Laser-based treatment without surgery

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Hi all,

I've found a couple of papers which describe a new technique for treating pilonidal cysts without surgery. I'm attaching both the references and the abstracts. Are these good news? I hope so!

- Carlos

Benedetto AV, Lewis AT.
Pilonidal sinus disease treated by depilation using an 800 nm diode laser and review of the literature.
Dermatol Surgery 2005 May;31(5) pp 587-91.

BACKGROUND: Pilonidal sinus disease is a debilitating, chronic ailment that is often resistant to therapy. Its etiology and treatment remain in question. OBJECTIVE: To assess the efficacy of an 800 nm diode laser in the treatment of recalcitrant pilonidal sinus disease. METHODS: Two patients with recalcitrant pilonidal sinus disease were treated in the lower back, buttocks, and perigluteal cleft area with an 800 nm diode laser with a spot size of 9 x 9 mm, fluences of 30 to 48 J/cm2, and pulse widths of 15 to 24 milliseconds. RESULTS: Long-term relief of pilonidal sinus disease was produced with as few as two treatments 2 months apart to as many as six treatments over a 2-year period. With each successive treatment, fewer pulses were needed and the interval between treatments increased. CONCLUSION: The 800 nm diode laser may be an effective tool in the treatment of pilonidal sinus disease. By eliminating the source of hair and hair fragments that course along the surface of the lower back and buttocks, interruption of the etiologic source for pilonidal sinus disease can be accomplished.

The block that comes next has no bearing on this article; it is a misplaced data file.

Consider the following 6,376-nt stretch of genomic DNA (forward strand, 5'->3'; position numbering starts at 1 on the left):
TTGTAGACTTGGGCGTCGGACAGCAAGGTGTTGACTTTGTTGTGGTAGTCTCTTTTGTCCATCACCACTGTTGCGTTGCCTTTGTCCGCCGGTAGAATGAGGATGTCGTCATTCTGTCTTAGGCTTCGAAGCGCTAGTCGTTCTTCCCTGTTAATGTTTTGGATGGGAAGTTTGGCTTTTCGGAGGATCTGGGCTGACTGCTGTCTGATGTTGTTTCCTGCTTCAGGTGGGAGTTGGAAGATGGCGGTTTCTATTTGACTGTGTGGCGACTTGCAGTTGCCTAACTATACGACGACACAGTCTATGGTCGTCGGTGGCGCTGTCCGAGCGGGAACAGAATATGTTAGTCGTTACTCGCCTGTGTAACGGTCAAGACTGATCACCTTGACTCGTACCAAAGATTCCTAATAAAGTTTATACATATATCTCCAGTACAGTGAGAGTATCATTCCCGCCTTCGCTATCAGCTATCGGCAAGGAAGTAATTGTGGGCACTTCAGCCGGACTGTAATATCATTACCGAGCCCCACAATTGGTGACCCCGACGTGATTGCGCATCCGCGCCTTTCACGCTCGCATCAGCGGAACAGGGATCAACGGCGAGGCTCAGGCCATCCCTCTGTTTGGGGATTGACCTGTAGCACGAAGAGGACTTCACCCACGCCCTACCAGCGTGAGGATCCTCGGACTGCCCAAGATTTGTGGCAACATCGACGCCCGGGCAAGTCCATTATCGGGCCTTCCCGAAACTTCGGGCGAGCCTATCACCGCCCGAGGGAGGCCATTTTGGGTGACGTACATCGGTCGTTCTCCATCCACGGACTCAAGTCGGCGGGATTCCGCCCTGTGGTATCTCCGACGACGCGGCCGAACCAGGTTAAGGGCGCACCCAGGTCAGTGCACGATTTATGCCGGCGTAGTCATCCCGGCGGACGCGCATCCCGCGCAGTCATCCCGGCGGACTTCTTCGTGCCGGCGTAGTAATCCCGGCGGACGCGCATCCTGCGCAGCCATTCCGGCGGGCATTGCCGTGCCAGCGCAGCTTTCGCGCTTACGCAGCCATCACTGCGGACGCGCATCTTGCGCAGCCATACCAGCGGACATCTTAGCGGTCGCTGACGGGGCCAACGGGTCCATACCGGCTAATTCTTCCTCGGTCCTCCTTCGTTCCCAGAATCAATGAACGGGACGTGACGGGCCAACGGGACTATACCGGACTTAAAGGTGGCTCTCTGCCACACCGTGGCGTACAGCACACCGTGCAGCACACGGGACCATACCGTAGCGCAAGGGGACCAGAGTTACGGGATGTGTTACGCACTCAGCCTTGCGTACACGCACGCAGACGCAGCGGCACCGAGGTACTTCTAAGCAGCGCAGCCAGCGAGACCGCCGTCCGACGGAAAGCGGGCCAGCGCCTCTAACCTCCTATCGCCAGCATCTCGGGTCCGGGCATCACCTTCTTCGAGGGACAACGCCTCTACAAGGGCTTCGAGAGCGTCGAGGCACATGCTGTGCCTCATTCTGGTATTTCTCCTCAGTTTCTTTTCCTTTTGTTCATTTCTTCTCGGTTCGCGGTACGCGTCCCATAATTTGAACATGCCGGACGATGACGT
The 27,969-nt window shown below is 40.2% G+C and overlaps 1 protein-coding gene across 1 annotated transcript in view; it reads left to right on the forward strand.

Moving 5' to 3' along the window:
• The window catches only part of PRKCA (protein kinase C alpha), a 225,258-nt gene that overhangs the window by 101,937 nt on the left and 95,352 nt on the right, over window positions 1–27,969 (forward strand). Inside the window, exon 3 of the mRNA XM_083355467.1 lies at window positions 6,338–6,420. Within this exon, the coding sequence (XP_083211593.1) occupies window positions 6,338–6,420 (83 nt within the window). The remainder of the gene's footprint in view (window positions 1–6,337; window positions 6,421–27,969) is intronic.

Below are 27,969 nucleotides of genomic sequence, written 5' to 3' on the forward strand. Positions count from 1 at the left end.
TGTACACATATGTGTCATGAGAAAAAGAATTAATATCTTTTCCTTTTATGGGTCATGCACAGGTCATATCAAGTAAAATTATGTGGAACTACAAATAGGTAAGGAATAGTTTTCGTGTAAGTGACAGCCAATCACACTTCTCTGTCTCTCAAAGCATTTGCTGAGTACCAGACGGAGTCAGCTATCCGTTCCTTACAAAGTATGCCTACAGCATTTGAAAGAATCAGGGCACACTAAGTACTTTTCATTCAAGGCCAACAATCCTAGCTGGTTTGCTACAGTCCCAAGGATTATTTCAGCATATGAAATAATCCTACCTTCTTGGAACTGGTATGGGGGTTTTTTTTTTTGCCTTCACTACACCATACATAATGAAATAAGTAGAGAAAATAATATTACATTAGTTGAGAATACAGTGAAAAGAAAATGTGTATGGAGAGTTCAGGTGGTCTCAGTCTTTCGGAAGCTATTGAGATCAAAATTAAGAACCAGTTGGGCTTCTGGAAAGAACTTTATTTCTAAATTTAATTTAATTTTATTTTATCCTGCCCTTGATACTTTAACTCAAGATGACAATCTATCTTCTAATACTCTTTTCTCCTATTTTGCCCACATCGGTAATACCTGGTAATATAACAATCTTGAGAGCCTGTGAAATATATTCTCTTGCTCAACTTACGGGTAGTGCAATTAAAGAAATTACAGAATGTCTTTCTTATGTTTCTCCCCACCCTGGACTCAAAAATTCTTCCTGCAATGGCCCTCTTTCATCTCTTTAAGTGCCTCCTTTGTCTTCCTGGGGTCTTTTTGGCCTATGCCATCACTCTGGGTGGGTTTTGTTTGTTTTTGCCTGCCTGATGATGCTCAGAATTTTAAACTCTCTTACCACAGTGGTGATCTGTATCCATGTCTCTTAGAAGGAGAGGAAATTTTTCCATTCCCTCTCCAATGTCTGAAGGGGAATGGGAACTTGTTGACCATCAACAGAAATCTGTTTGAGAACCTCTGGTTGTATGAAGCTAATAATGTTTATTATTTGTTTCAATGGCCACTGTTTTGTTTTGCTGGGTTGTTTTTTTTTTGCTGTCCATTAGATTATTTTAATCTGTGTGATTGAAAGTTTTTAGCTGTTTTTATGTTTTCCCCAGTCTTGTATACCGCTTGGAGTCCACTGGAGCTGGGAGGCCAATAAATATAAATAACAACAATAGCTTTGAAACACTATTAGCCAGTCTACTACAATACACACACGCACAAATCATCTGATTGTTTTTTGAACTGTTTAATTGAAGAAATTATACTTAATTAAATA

Landa N, Aller O, Landa-Gundin N, Torrontegui J, Azpiazu JL.
Successful treatment of recurrent pilonidal sinus with laser epilation.
Dermatol Surg. 2005 Jun;31(6):726-8.

BACKGROUND: Pilonidal disease is a chronic disease of the natal cleft. Recurrent follicular infection is the causative factor. Surgical treatment has a significant failure rate, and recurrence is common. Laser removal of hair in the natal cleft could be an alternative to surgery. OBJECTIVE: To determine the effectiveness of laser hair removal in the natal cleft on pilonidal disease. METHODS: Six young men with recurrent pilonidal disease were treated with laser epilation in our clinic from 2000 to 2003. Most patients had a history of one or more surgical treatments in the area, and all patients had suffered recurrent folliculitis for years. An alexandrite laser was mostly used, although, occasionally, an intense pulsed light device was used. The number of epilation treatments ranged from 3 to 11, performed at 6- to 8-week intervals. RESULTS: All patients experienced progressive resolution of the folliculitis with the laser epilation treatments. No more surgical treatments have been needed. The treatments were simple and quick, and there were no complications. CONCLUSION: Laser epilation of the natal cleft should be considered a first choice treatment for recurrent pilonidal disease. Preventive laser epilation of the natal cleft in patients with recurrent folliculitis could avoid future surgery.
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